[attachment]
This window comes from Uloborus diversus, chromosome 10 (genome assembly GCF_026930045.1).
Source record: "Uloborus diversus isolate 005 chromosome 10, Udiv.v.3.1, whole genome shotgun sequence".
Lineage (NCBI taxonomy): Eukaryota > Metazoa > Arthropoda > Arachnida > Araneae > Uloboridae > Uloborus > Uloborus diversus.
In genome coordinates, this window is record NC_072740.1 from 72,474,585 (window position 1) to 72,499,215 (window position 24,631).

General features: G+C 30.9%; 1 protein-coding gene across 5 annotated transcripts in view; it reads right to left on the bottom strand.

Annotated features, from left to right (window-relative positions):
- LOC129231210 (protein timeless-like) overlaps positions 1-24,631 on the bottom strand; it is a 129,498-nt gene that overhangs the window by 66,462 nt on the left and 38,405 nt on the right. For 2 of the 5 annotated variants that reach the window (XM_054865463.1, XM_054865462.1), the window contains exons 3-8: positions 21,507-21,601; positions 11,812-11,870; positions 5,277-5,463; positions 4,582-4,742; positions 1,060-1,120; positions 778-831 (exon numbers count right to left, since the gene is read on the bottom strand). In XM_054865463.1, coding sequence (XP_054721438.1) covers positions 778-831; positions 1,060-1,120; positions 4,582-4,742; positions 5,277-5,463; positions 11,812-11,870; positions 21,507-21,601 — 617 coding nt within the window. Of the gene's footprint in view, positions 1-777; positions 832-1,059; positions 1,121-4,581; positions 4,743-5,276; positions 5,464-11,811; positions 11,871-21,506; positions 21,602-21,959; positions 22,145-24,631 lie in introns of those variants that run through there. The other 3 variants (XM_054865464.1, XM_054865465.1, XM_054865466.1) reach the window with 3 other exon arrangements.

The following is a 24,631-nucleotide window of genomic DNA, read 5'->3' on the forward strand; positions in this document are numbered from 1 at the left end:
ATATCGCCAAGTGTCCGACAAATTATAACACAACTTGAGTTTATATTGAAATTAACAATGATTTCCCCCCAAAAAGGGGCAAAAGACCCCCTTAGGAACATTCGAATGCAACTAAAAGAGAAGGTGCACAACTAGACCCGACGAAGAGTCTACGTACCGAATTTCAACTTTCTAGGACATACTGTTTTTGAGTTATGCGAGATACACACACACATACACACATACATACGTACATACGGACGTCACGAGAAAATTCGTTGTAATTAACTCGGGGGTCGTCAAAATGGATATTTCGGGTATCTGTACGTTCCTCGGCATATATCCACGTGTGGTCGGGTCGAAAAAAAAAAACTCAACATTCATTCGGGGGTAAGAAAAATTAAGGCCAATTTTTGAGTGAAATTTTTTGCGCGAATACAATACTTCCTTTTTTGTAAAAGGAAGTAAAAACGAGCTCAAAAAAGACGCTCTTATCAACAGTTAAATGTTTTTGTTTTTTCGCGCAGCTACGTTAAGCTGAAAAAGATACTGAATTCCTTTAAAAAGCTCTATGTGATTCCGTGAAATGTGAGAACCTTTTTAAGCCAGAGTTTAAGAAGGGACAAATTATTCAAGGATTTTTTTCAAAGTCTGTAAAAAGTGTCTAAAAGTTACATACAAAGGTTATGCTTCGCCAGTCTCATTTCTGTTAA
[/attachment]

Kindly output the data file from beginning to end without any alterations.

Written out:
This window comes from Uloborus diversus, chromosome 10 (genome assembly GCF_026930045.1).
Source record: "Uloborus diversus isolate 005 chromosome 10, Udiv.v.3.1, whole genome shotgun sequence".
Lineage (NCBI taxonomy): Eukaryota > Metazoa > Arthropoda > Arachnida > Araneae > Uloboridae > Uloborus > Uloborus diversus.
In genome coordinates, this window is record NC_072740.1 from 72,474,585 (window position 1) to 72,499,215 (window position 24,631).

General features: G+C 30.9%; 1 protein-coding gene across 5 annotated transcripts in view; it reads right to left on the bottom strand.

Annotated features, from left to right (window-relative positions):
- LOC129231210 (protein timeless-like) overlaps positions 1-24,631 on the bottom strand; it is a 129,498-nt gene that overhangs the window by 66,462 nt on the left and 38,405 nt on the right. For 2 of the 5 annotated variants that reach the window (XM_054865463.1, XM_054865462.1), the window contains exons 3-8: positions 21,507-21,601; positions 11,812-11,870; positions 5,277-5,463; positions 4,582-4,742; positions 1,060-1,120; positions 778-831 (exon numbers count right to left, since the gene is read on the bottom strand). In XM_054865463.1, coding sequence (XP_054721438.1) covers positions 778-831; positions 1,060-1,120; positions 4,582-4,742; positions 5,277-5,463; positions 11,812-11,870; positions 21,507-21,601 — 617 coding nt within the window. Of the gene's footprint in view, positions 1-777; positions 832-1,059; positions 1,121-4,581; positions 4,743-5,276; positions 5,464-11,811; positions 11,871-21,506; positions 21,602-21,959; positions 22,145-24,631 lie in introns of those variants that run through there. The other 3 variants (XM_054865464.1, XM_054865465.1, XM_054865466.1) reach the window with 3 other exon arrangements.

The following is a 24,631-nucleotide window of genomic DNA, read 5'->3' on the forward strand; positions in this document are numbered from 1 at the left end:
ATATCGCCAAGTGTCCGACAAATTATAACACAACTTGAGTTTATATTGAAATTAACAATGATTTCCCCCCAAAAAGGGGCAAAAGACCCCCTTAGGAACATTCGAATGCAACTAAAAGAGAAGGTGCACAACTAGACCCGACGAAGAGTCTACGTACCGAATTTCAACTTTCTAGGACATACTGTTTTTGAGTTATGCGAGATACACACACACATACACACATACATACGTACATACGGACGTCACGAGAAAATTCGTTGTAATTAACTCGGGGGTCGTCAAAATGGATATTTCGGGTATCTGTACGTTCCTCGGCATATATCCACGTGTGGTCGGGTCGAAAAAAAAAAACTCAACATTCATTCGGGGGTAAGAAAAATTAAGGCCAATTTTTGAGTGAAATTTTTTGCGCGAATACAATACTTCCTTTTTTGTAAAAGGAAGTAAAAACGAGCTCAAAAAAGACGCTCTTATCAACAGTTAAATGTTTTTGTTTTTTCGCGCAGCTACGTTAAGCTGAAAAAGATACTGAATTCCTTTAAAAAGCTCTATGTGATTCCGTGAAATGTGAGAACCTTTTTAAGCCAGAGTTTAAGAAGGGACAAATTATTCAAGGATTTTTTTCAAAGTCTGTAAAAAGTGTCTAAAAGTTACATACAAAGGTTATGCTTCGCCAGTCTCATTTCTGTTAA